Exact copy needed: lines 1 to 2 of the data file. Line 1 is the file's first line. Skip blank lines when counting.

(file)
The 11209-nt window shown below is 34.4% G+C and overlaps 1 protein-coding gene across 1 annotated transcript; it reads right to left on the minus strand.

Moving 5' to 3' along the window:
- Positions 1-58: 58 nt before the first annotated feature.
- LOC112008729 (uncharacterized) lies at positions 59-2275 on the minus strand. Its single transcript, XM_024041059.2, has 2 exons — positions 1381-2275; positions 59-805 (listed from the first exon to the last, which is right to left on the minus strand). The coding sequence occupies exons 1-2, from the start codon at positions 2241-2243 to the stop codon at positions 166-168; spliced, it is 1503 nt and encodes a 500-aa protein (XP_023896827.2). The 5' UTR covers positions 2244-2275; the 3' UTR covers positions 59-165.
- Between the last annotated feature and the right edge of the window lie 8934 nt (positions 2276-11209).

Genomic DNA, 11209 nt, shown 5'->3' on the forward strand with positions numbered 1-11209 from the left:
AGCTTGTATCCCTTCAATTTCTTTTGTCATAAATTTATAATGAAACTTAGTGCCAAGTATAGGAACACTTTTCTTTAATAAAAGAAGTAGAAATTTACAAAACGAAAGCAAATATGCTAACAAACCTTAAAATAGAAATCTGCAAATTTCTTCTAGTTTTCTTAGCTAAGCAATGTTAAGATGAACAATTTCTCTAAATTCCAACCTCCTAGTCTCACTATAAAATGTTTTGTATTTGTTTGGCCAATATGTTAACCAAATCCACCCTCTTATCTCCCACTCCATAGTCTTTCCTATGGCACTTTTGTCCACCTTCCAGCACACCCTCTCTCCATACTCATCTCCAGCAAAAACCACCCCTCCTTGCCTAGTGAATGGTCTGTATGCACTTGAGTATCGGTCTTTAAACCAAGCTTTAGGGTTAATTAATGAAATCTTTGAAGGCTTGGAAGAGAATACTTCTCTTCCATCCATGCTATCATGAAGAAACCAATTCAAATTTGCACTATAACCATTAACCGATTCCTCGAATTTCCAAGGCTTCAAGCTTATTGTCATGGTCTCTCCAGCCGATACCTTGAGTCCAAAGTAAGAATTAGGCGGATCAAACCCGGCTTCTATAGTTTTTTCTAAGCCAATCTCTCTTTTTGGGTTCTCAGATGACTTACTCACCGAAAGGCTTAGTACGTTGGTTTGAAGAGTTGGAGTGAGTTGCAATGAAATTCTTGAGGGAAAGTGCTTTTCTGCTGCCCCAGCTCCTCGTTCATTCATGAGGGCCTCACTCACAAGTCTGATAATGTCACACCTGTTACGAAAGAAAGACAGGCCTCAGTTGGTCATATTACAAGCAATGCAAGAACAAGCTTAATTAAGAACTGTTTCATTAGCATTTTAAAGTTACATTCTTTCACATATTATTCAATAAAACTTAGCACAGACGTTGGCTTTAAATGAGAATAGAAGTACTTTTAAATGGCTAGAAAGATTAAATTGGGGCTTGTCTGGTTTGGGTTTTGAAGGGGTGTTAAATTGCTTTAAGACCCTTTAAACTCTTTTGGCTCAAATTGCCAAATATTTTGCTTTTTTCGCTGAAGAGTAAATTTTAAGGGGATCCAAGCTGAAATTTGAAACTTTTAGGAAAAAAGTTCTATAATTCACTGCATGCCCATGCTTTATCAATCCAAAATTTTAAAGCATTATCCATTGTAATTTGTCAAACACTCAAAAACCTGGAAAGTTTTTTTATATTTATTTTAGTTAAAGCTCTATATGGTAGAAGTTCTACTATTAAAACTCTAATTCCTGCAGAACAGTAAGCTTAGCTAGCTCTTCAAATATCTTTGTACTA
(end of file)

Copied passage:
The 11209-nt window shown below is 34.4% G+C and overlaps 1 protein-coding gene across 1 annotated transcript; it reads right to left on the minus strand.

Moving 5' to 3' along the window: